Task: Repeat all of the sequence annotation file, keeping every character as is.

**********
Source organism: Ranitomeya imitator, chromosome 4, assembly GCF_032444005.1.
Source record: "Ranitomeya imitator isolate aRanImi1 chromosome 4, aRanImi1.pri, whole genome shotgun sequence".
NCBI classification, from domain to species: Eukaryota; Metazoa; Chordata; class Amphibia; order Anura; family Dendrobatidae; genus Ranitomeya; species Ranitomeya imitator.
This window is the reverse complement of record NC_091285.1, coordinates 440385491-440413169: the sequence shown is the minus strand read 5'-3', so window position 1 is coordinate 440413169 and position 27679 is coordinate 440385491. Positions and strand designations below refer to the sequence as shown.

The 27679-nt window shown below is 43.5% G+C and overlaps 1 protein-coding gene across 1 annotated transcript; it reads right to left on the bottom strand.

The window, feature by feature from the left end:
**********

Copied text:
Source organism: Ranitomeya imitator, chromosome 4, assembly GCF_032444005.1.
Source record: "Ranitomeya imitator isolate aRanImi1 chromosome 4, aRanImi1.pri, whole genome shotgun sequence".
NCBI classification, from domain to species: Eukaryota; Metazoa; Chordata; class Amphibia; order Anura; family Dendrobatidae; genus Ranitomeya; species Ranitomeya imitator.
This window is the reverse complement of record NC_091285.1, coordinates 440385491-440413169: the sequence shown is the minus strand read 5'-3', so window position 1 is coordinate 440413169 and position 27679 is coordinate 440385491. Positions and strand designations below refer to the sequence as shown.

The 27679-nt window shown below is 43.5% G+C and overlaps 1 protein-coding gene across 1 annotated transcript; it reads right to left on the bottom strand.

The window, feature by feature from the left end: